What role for the EU External Action Service? Not surprisingly (again), the EEAS representatives were confident about their ability to act and speak for the Europeans. Other panelists seemed skeptical regarding the service’s mandate and operational capabilities. Robert Cooper pointed out that “strategy” documents often amount to “bullshit”, and also said that EU members must invest in their foreign services’ day-to-day capabilities.

At a more fundamental level, the aforementioned call for national leadership seems at odds the very idea of the EEAS. Stuck between unwilling member states and external actors that don’t take her seriously, the high representative Mogherini indeed seems to face an “impossible task” (Le Gloanec).

What and where is our border again? Mr. Leggeri from Frontex, who seems to be a social constructivist, emphasized the need for a “credible external border” that is “emotionally perceived as ‘our’ border”. He added that he was “appalled” by the precarious situation in Lesbos “last year”, but said things were improving on the ground. Frontex, in his view, needs more resources and a mandate to plan for the future and do things other than emergency responses.

Some panelists made related points about what the EU can and should do beyond its external borders, but ultimately with a view to stabilizing them. On MENA, Sylke Tempel urged policymakers to work on good governance issues, as people there had “neither taxation nor representation”.

Should we embrace multi-speed Europe on social issues? Closely related to the idea of borders, some parts of the discussion addressed differentiation within Europe. Francess Burwell urged EU leaders to make a choice on migration: Ultimately, are the Syrian refugees going to be ‘visitors’ or ‘citizens’? (Her advice was crystal clear: Europeans need to work on turning them into the latter!)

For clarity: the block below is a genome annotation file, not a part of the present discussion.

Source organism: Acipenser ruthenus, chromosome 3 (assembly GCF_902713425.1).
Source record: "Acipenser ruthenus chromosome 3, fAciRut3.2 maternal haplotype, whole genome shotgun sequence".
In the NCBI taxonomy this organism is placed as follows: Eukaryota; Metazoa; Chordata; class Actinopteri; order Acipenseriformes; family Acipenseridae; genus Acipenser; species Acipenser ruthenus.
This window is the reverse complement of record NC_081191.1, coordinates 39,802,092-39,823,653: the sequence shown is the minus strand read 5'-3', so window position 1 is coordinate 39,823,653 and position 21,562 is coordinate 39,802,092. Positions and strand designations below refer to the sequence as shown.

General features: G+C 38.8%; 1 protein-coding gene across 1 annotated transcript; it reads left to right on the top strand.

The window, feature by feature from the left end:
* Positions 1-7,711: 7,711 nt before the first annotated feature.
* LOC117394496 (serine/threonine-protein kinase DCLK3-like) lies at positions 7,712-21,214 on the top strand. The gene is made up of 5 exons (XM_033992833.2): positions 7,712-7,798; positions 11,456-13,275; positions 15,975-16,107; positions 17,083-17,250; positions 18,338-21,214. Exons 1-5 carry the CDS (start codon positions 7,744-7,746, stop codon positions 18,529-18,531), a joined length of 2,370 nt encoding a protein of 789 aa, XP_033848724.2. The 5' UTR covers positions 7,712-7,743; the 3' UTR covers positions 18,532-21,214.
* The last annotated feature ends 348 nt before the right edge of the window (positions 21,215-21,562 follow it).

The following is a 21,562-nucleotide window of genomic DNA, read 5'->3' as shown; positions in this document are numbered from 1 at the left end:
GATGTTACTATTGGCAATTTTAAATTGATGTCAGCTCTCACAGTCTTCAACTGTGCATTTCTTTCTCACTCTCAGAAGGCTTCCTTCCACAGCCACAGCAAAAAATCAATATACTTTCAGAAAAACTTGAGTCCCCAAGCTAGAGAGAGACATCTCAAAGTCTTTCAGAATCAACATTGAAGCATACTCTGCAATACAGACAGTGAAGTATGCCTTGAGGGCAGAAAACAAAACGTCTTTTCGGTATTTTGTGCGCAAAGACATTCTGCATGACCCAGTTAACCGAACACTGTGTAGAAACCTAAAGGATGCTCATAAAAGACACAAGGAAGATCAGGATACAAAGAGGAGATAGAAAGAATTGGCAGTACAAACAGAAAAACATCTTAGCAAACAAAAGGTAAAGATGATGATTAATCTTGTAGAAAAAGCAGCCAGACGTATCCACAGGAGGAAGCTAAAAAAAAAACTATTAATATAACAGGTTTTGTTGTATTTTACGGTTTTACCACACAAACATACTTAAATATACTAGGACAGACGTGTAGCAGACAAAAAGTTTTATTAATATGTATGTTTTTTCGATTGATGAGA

The old debate about multi-speed Europe applies to social policy — which, in Europe and beyond, inevitably has consequences across borders. A member of the audience suggested to just accept the fact that Hungary, Austria and other do not wish to support Chancellor Merkel’s humanitarian policies. In response, Daniela Schwarzer instead called for a push-back against illiberal developments.

 

In sum, the panel discussions at the Dahrendorf Symposium raised many interesting questions (although, as usual at such events, they could have been even more focused). It was great to have practitioners, advocates and academics illuminate different aspects. With the Brexit vote around the corner and half a dozen crises ongoing in the neighborhood, readers of this blog are well advised to keep an eye on the EU …

About Mathis Lohaus

Postdoctoral research associate at University of Greifswald. I have a PhD from Freie Universität Berlin, where I was a member of the Berlin Graduate School for Transnational Studies (BTS).

I’m interested in international anti-corruption, comparative regionalism, international law, human rights, international political economy, learning about macro economics, and of course pictures of kittens.

More information and contact details can be found on my website.